Suh v. Delhomme

Here’s a question to help the new law students break in their analytical chops.  First, watch this video:

Question: Can Ndomukong Suh be prosecuted for the attempted murder of Jake Delhomme?

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12 Responses to “Suh v. Delhomme”

  1. Cam Says:

    Ah put a dress on him. If you don’t wanna get hit, get a better offensive line. SUHH!!! (Can you tell where I’m from?!)

    And no, Suh did not intend to kill the quarterback, only intended to either put him to the ground or wrench the ball from his hands. Attempted murder is a specific intent crime, and Suh lacked the intent.

  2. bl1y Says:

    Actual intent doesn’t matter, only what the jurors would perceive intent to be. They might look at things the same way as the announcer: “He gets inside the helmet and tries to take the head with him.”

    Sounds like attempted murder to me.

  3. evrenseven Says:

    Wrong BL.

    An inchoate crime requires two layers of intent: First that the perpetrator intended the physics of his act, and second that the act carry out the final consequence.

    Here, the prosecution would have to prove that Suh intended to slam Delhomme to the ground. That layer’s always pretty easy.

    Next, they would have to prove that Suh intended that the physical act of slamming Delhomme to the ground actually kill Delhomme. They would need to convince a jury, beyond a shadow of a doubt, that Suh would rather spend the rest of his days in jail after intentionally killing a man with 6 or 7 HD cameras pointed at him than enjoy his multimillion dollar contract and endless supply of white bitches. He may have some white bitches with the other option, but they’re not as soft and don’t smell as nice.

  4. bl1y Says:

    People commit murder all the time knowing that a camera is watching; see: Every 7-11 shooting every.

    Also, Suh is such a giant that it’s hard to argue that him throwing around anyone that hard has any intention other than killing the person. In fact, he’s probably been trained to kill, and the only reason it hasn’t happened is that the pads and other equipment get in the way.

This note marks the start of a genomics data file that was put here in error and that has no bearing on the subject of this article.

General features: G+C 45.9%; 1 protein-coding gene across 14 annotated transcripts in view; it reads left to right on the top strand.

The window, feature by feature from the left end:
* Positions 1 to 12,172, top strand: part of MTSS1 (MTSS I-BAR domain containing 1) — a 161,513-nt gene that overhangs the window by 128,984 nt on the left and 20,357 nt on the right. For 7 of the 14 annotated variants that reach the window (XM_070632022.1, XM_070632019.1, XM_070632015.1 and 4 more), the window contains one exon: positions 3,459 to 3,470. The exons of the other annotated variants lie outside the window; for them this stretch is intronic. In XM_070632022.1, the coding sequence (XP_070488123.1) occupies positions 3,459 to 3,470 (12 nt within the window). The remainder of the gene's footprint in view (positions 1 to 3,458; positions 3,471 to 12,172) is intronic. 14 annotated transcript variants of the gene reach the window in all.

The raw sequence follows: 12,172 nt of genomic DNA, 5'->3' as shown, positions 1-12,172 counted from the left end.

5. Bad Monkey Says:

    Have to agree with evenseven, although only in part.

    It comes down to jurisdiction. In some places he could be charged with a form of attempted murder.

    In Florida he could be charged with attempted second degree murder. They allow such a charge, or they at least used to I’d have to see if they still do. And conviction only requires a finding of general intent.

    Michigan though does not allow such a styling. One cannot be convicted of attempted murder without demonstrating intent to kill, specific intent is required. And the game was played in Michigan.

    Ohio also has held that attempted murder is a specific intent crime. So even if it had been played in Ohio he probably couldn’t get convicted (well unless you got a really pissed off jury).

    It would be hard given his actions after throwing him to the ground that he intended to kill him. Yes, I guess he could be charged, but no, he wouldn’t be convicted.

  6. Don't Hide The Ball Says:

    From the original facts given, no crime was committed because there was a lack of mens rea for attempted murder. However, bl implies that the case somehow survived a motion for summary judgment and is before a jury.

    At this point, the defendant will claim a defense of mistake of law and has the burden to prove every element of that defense. The defendant will argue that the “physics” of what he did, a violent tackle in a professional football game, is not legally a crime in any jurisdiction.

    After both sides rest, the defendant will move for a directed verdict. Hopefully at this point, the judge will now do the right thing and grant the motion.

    If the motion is denied, and the case goes to the jury, then the defendant will win on appeal of any adverse decision by the jury.

  7. Debbie Says:

    This is dumb. Who cares about football?

  8. bl1y Says:

    Don’t Hide the Ball: Is there a jurisdiction that has adopted the Gridiron Affirmative Defense?

  9. Cam Says:

    Doesn’t matter what a jury would think–this wouldn’t survive a motion for a directed verdict. There is clearly at least a reasonable doubt that Suh was trying to tackle, not murder, the quarterback. Plus, the announcer was certainly speaking in hyperbole. C’mon. That tackle was awesome. If the QB still had the ball, it would be a highlight reel.

  10. bl1y Says:

    Good luck getting a directed verdict in favor of a minority defendant in a jurisdiction that elects judges.

  11. Bad Monkey Says:

    I wonder if you could get this into a federal court.

    Anyone know if there are any existing laws this could be pursued under.

  12. Don't Hide The Ball Says:

    The question has been answered more than sufficiently for this particular forum.

    Since none of us has bothered to cite authority, this really has been just an exercise in opinion and editorializing.

    So any 0L or 1L playing the game is advised to remember never pull “the law” out of your behind. If you do so, things will not go well for you in law school.

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